Tuesday, 8 December 2009

no decline to 'hide'

The big kerfuffle over Professor Keith Briffa's remark in the stolen emails that he used a 'trick' to 'hide the decline' has set tongues wagging and 'threatens to derail Copenhagen.' I'm up at 3 am to post this because I'm so disgusted with how this is all unfolding.
Let's get a couple of things straight right at the start:
* The only place he says he 'hid' a 'decline' is in that specific graph
* The 'decline' is in a small number of tree-ring proxy indicators
* What he uses to 'hide' this is the 'real temps' - from tens of thousands of thermometers
* There is no decline to 'hide' in the 'real temps' over the past 50 years; these show a sharp increase
* The real temps are far, far more reliable data than the small number of tree ring proxies
* The proxies are indirect indicators, subject to confounding factors like wet vs. dry, recent air pollution and acid rain
* That problem with the tree rings has not been 'hidden' from the public; it is covered extensively by scientists as the 'divergence problem'
* That problem is a single, small wrinkle against an enormous, huge mass of other data showing warming, using direct measurement with thermometers at over 10,000 sites worldwide that show very clear and unprecedented warming in the last 50 years.
* When we want to look at the past 1000 years, we need to use the indirect proxy data from tree rings (and other proxies like corals, stalactites, boreholes, etc.)
* To compare these two types of data on one graph, the scientists found the best alignment in the period where they overlap (since about 1850)
* In the most recent 50 years, the tree ring series diverge from all the others, and this is the only thing that Prof. Briffa chose to 'hide' in combining the graphs.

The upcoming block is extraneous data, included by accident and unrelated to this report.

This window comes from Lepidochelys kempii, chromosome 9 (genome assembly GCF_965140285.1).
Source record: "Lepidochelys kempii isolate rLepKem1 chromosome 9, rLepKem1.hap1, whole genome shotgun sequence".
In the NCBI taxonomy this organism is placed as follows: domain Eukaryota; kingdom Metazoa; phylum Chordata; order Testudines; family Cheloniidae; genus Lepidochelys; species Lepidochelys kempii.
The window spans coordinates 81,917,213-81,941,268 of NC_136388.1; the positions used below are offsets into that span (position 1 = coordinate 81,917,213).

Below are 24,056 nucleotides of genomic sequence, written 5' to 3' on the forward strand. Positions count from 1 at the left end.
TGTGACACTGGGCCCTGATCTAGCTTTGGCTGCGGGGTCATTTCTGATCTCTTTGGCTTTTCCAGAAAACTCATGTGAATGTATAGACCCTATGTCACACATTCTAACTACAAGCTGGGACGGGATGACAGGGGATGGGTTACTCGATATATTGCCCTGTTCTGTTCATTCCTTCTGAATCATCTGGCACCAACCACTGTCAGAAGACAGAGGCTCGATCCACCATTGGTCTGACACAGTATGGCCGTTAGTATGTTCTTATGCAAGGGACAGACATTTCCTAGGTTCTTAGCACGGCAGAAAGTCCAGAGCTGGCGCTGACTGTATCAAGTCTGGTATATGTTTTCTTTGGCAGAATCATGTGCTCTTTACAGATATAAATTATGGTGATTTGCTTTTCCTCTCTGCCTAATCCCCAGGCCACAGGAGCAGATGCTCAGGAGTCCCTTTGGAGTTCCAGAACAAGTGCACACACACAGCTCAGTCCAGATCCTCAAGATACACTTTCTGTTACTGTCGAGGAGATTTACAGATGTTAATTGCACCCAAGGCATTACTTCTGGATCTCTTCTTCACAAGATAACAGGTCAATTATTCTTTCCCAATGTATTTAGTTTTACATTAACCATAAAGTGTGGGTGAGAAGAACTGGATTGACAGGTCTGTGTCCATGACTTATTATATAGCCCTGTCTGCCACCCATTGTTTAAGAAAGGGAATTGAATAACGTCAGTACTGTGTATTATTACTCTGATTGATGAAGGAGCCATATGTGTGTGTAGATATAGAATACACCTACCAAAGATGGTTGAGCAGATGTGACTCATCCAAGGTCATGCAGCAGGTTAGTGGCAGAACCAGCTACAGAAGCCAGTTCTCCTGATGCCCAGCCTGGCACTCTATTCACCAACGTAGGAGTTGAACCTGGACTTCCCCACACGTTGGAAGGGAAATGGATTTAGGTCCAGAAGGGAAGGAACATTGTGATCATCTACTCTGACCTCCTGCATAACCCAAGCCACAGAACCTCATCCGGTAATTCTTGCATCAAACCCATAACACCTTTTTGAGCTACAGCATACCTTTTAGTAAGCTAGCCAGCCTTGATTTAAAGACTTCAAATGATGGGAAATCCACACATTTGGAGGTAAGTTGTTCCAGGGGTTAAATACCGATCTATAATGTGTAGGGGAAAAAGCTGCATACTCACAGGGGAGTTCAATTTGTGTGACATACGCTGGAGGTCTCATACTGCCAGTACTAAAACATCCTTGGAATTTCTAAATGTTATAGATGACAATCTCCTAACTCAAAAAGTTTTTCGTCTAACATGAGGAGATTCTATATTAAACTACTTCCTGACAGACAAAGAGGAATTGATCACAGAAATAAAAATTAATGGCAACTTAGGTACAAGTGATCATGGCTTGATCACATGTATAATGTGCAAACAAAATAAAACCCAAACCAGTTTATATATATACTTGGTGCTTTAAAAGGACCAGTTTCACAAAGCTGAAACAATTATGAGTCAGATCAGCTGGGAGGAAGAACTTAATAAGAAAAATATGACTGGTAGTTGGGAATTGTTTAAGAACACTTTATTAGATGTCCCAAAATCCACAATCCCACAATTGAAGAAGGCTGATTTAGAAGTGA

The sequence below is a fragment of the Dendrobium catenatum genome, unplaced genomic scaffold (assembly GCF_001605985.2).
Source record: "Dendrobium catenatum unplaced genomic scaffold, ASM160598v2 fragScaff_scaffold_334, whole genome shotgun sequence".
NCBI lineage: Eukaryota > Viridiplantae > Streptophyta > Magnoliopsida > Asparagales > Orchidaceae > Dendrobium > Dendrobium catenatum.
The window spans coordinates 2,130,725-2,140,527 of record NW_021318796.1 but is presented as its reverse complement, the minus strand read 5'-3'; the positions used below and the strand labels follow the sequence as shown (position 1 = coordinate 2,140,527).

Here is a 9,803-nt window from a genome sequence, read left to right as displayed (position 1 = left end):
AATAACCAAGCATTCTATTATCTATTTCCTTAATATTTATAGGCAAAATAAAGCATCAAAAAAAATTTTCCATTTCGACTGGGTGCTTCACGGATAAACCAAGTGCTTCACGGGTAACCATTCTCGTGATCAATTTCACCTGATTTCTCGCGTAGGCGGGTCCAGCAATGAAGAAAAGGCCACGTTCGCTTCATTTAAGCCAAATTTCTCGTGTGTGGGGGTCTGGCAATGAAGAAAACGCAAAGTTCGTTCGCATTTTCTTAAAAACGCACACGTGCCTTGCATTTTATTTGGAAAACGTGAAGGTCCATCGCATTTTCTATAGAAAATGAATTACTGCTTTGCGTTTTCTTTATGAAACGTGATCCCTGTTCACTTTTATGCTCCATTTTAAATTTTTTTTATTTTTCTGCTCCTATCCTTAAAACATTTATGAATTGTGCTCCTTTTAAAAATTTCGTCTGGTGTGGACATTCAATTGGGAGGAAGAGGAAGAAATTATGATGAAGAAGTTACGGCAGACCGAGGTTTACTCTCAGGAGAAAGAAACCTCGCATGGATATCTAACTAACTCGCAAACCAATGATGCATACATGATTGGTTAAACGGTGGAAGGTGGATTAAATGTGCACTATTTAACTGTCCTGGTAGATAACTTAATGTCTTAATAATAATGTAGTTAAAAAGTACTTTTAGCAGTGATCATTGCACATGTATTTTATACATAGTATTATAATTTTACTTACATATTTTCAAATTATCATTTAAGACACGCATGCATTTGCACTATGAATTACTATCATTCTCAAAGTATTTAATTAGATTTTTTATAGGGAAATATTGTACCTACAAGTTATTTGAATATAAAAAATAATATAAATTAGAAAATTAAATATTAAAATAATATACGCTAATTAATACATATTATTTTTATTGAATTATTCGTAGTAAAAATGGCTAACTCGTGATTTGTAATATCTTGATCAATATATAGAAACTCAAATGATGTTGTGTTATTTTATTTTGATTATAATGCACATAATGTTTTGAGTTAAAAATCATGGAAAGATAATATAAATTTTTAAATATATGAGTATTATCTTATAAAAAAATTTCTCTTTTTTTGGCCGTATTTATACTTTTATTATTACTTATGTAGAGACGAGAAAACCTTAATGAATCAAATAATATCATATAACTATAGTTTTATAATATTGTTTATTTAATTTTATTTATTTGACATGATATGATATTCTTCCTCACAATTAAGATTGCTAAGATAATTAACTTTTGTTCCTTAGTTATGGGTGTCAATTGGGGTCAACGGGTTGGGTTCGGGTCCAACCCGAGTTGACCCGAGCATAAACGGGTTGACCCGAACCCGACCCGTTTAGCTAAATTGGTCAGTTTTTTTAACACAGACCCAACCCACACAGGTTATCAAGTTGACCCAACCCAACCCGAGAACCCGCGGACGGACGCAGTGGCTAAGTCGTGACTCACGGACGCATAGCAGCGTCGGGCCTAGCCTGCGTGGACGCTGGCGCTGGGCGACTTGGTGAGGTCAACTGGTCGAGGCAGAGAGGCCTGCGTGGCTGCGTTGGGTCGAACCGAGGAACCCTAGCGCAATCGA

To sum up, the 'real temps' for the past 50 years don't have any 'decline' to 'hide'; it's simply outrageous that the data thieves are free to spin a worldwide conspiracy from this one unfortunate combination of words in one email, as if 'trick' + 'hide' = 'everything in the IPCC is a fraud!'?

Now once again we're being treated to 'balance as bias' on CNN as Campbell Brown runs a week-long series 'Global Warming: Trick or Truth?' They're putting anti-science politicos from American Enterprise Institute up against top scientists as if they were comparable. Marc Morano, Stephen McIntrye and their ilk are getting national TV time for their scurrilous, slanderous insinuations that one spinnable email means we can just toss decades of research drawing on tens of thousands of data sources.

I looked on the CNN website and they allowed comments on 'Trick or Truth' but the comments are closed already. The real-time user comments that ran live at the bottom of the screen were really weak; I'll have to see if I can post something better as the show continues.

When I look at Marc Morano on national TV, all I can say is: the world is freakin' crazy. The one thing that looks hopeful right now is that the Copenhagen meetings actual sound like they have some momentum toward a deal, and that the Saudi delegation may be isolated in their oil-soaked protests that they want a total do-over of the past 20 years of climate research based on two phrases in the stolen CRU emails.


Broadlands said...